6. Good morning! Feeling those Tuesday blues #BackToWork? Have no fear! Travel with us in and feel good; 10% sales goes straight to Tusk Trust to help preserve the wildlife and landscape for your family to see for generations to come. ORYX offer first class birding & wildlife holidays to East and Southern Africa. Run by former producer of Sir David Attenborough’s BBC series, we have great conservation partnerships and offer the most immersive wildlife experience possible. Travel to the stunning destinations the BBC The Hunt crew film their epic wildlife documentaries- Kruger is one of the largest national parks in Africa and probably the most famous. Making up the South African portion of the Great Limpopo Transfrontier Park, that spans South Africa, Zimbabwe and Mozambique, it is a vitally important conservation area for the whole of southern Africa. Also visit the southernmost point of South Africa- Cape Town and go in search of the great animals of the ocean- cage dive with great Whites and spot humback whales breaching. Tours up now (limited spaces): Leave a legacy when you travel with us. Images ©Tania Rose Esteban.
  7. Are you looking for the idyllic tourist destination with beautiful scenery? Then Kenya is the country to visit. There are many exquisite places to visit that are breath-taking. The scenery include the lovely sunset in our parks, waterfalls, mountains, lakes, The Great Rift Valley, beaches, springs, just to name but a few.....
  8. Acacia Africa has cut the size of its groups on 10 of its trips to Uganda from 24 to 16. Based on client feedback, the change applies to some of the operator’s gorilla and chimpanzee trekking programs. According to Leanne Haigh, sales and marketing manager, “Less is more as cutting numbers by a third will make the chimp trekking experience smoother, allow additional time for travel in southwest Uganda and improve the overall feel of the tours. We are not aware of any other overland specialists offering a small group experience in Uganda so the change will be a key selling point.” Acacia is also removing game drives in the Queen Elizabeth National Park from its overland trips. “We will continue to visit the park but we will suspend further game drives pending guidance on from the authorities on permits and time allocated in the park,” said Haigh. “A plus for travellers, this will enable us to enhance the quality of the experience and focus on the key activity in this location, chimp trekking." The changes will affect the following overland expeditions: the six-day Troop To The Gorillas (TTG6), the 14-day Gorilla Encounter (GEN14), the 28-day Game Parks and Gorillas (GAG28), the 18-day Mountain Gorillas To The Mara(MGM18), the 39-day Ultimate African Adventure (UAAV39), the 46-day Ultimate African Adventure (UAAJ46), the 58-day Ultimate African Overlander (UAO58), the 56-day Grand African Adventure (GAA56), the 36-day Rivers, Lakes and Mountains(RLM36) and the 44-day Rivers, Lakes and Mountains (RLM44). The changes will not apply to the GEN14 Aug 03 departure. For more information email
  9. Adventure operator, Acacia Africa has reported a surge in interest following BBC Africa series, the tour operator’s website showing a marked increase in hits over the period when the six programmes were aired. Leanne Haigh, Sales & Marketing Manager at Acacia Africa, comments, “While we’re in the peak period for bookings, based on last year’s figures there’s certainly been a spike in interest based on web traffic and our sales are up by 15%.” “The programme showcased the raw nature of Africa and that appealed to a huge number of people. Obviously, culture and adventure are integral elements of any journey on the continent, but David Attenborough brought back those magical safari moments that make Africa a one-of-a-kind continent.” Timely for the tour operator, Acacia Africa is about to celebrate its 18th birthday in May, the adventure specialist giving away 18 free seats as part of a social networking campaign running on Facebook and Twitter. Haigh, comments, “It was a great time for the launch as Attenborough put Africa at the top of any must have travel list. The captivating content of the series has also helped to generate interest on Twitter – our agents, clients and key bloggers joining the conversation” Acacia Africa’s 18th birthday campaign is live on Facebook at The tour operator is also running various birthday updates on Twitter under the #Acacia18 hashtag. Acacia Africa: 020 7706 4700;; Members of AITO. ATOL 6499 and ABTA W4093 PROTECTED.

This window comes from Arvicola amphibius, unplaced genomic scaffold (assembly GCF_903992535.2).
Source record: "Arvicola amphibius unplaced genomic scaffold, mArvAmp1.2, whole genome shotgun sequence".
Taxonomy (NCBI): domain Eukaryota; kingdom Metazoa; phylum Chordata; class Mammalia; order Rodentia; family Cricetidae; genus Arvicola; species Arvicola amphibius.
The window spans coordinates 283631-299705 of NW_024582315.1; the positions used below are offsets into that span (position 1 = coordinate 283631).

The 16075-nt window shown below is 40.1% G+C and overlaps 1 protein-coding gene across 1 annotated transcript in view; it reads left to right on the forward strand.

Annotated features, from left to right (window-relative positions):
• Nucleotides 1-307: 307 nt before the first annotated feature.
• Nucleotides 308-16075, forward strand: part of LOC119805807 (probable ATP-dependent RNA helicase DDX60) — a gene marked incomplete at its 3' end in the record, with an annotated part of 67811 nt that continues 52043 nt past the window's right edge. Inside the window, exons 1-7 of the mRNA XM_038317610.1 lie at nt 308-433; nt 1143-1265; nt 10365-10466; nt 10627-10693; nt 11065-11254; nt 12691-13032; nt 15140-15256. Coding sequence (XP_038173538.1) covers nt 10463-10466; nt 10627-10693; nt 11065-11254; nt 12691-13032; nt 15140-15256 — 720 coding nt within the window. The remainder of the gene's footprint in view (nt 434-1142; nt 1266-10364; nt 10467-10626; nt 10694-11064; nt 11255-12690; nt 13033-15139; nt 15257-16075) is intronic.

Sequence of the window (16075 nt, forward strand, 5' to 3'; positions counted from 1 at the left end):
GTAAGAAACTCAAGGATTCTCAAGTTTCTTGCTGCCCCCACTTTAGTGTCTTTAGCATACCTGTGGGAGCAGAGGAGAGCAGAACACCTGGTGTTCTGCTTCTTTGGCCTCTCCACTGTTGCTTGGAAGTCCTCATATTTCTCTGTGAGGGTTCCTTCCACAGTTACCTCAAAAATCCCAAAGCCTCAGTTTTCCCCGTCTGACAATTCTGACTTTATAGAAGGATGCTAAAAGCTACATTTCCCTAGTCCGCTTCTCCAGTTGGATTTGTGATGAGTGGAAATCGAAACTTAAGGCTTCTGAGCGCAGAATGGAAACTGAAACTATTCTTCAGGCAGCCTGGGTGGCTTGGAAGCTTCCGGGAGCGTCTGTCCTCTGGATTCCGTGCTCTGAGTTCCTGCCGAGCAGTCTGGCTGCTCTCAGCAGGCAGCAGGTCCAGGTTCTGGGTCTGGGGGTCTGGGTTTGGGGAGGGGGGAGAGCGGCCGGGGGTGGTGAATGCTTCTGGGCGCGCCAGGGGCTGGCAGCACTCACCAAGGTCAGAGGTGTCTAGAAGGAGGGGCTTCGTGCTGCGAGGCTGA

10. This trip was taking in July by some of our guests. As they do't have an account they have given me permission to put this up under Blue Lizard Adventures: Here is their trip report.......................... For the last 10 days four of us spent our well earnt money on a trip of a life time in Tanzania, booked through Blue Lizard Adventures. We have not been to Africa, been on a safari or used Blue Lizard Adventures before, but I for one will definitely been doing it again. The experience was unreal and all the staff we had the chance of meeting were completely amazing. This is our story; A long and arduous plane journey from London, we finally landed at Kilimanjaro International Airport. When we arrived, we were met by a very smiley Fredrik Huth Jensen, who was our guide for the trip. We felt like we already knew Fredrik from "met the team" section on Blue Lizards website (http://www.bluelizar...t_the_team.html). As expected he was extremely kind, funny and extremely knowledgeable, chatting passionately about the country, wildlife, and different cultures that we would experience over the next 10 days. We arrived in Arusha (about 45 min from the airport) and to our first port of call Ilboru Safari Lodge. On the way into the lodge Fredrik spotted some monkeys. This was the first time I’ve ever seen any wildlife like this, as we don’t have this back home!! It was amazing to see the Monkeys up close, eating and playing in the trees around us. The rest of the day we spent relaxing around the swimming pool. Two of our group went with Fredrik into town, where they visited some museums and the local food market. They came back very happy, and with many nice photos. That night sleep was not easy. The night time sounds of the African bush are truly incredible. It’s a kind of silence which is not silent at all. In addition, we were so eager to experience a real African safari. Morning came and were picked up by Fredrik and his driver, Good luck to take us to a park called Tarangire National Park. Both Fredrik and Goodluck had lots to show and tell us, and the first day was kind of, how to put it, unreal! The park itself was stunning, dotted with aptly nick named upside down trees. All of us, where smiling the entire day, to the point of cheek ache!! We saw many species such as elephant, giraffe, zebra, wildebeest, warthog, lion and numerous different antelope such as Impala and waterbuck. One of the highlights was witnessing some disgruntled elephants chase away a small lion river from the river! It was so exciting to be so close and experience animals in the real bush, acting completely wild. After a great day we drove out of the park and to a camp called Maramboi Tented Camp. This camp was particularly awesome, with the “tents” standing on wooden stilts in the middle of the bush, surrounded by wildebeests and zebras. We ended the day with a sundowner on the platform veranda overlooking a large savannah plain filled with wildlife. WHAT A DAY! Woke up the next morning hoping yesterday had not all been a dream. Luckily, I realized this was my life for the next 9 days! Day two started with a drive to the Serengeti National Park. This park had been on my "to do list" for 10 years so I could barely contain my excitement. Our first day in the Serengeti, as well as the next three days, was exactly what I hoped for, if not more. I had never imagined seeing some many animals. I even managed to get a picture with more than 8 different species on it. The Serengeti is truly a magical place and one were the least conservation minded person can feel a sense of need to ensure the long term survival of so many of these species. Both Fredrik and Goodluck told us numerous facts about everything we saw and brought the health of our environment to the forefront of our thoughts. These are my top 3 highlights from Serengeti: Day 2 – We followed a lioness for about 20 minutes. She was all by herself, but as Fredrik and Goodluck explained she was heading somewhere specific. After a short time, what happened next was so unexpected and amazing. The lioness finally stopped at a large fallen tree and started to make small low pitched “grunts”. Out of nowhere 4 cubs appeared and started jumping on her and playing. They were extremely relaxed so we spent more than an hour just watching them play and being a family. Day 2 – Later the same day we came across 2 cheetah hunting. At first they didn’t seem to be very organised with the whole hunting business but, WOW, what a finish. After a maybe 100 – 140 meter chase they caught a small gazelle. They only ate a little each, before they dragged it into a nearby bush, seemingly to hide the kill from other predators and scavengers. Day 3 – Early in the morning we were driving to an area which Fredrik said was famous for leopards, yet we came never saw a leopard, as we came upon a more unusual sight!! Fredrik spotted a huge snake enjoying a rather large breakfast of gazelle, much bigger than the one the cheetahs took down the day before. How it managed it I still don’t know. Fredrik explained to us that after eating such big prey, the snake would be immobile for a time, making it very vulnerable to other predators. Still can’t believe that we actually saw that!!!! Our luck in the Serengeti added further to our unforgettable trip! Following the Serengeti and drove to Ngoro Ngoro Conservation area. We stayed at a lodge on the edge of the crater, with amazing views of the Ngoro Ngoro Crater itself. On our last day of the safari we went into the crater. The Ngoro Ngoro Crater is a very old volcano that collapsed millions of years ago, forming what today is a unique ecosystem, home to numerous species. We were again very fortunate and ended our safari with the big 5!!!We also saw lots of spotted hyaenas. Entirely misunderstood and given a bad reputation, both Fredrik and Goodluck had lots of positive things about them and they even had us on their side by the time we had left!!! Later that day we drove back to Arusha for our flight to Zanzibar, for the next 3 nights/4 days. When we landed we were greeting by an enormous hustle and bustle of people trying to take us this way and that. Finally we saw the sign with our names on it! We were driven to Jambiani on Zanzibar, where Fredrik and Blue Lizard Adventures had organised a villa for us. When we got there we were all in awe of the place, completely stunning. Crystal clear white beaches with amazing green water, just 50 meters from our own private villa, not to mention our very own private chef and waiter during our entire stay!! We had a GREAT time on Zanzibar and this was the perfect end to our safari adventure. Thank you so much to Fredrik and Blue Lizard Adventures for organising what I can only describe as the most incredible adventure of my life. http://www.bluelizar...e_tanzania.html Life is good and we should strive to keep it that way. Conservation and Education is the key.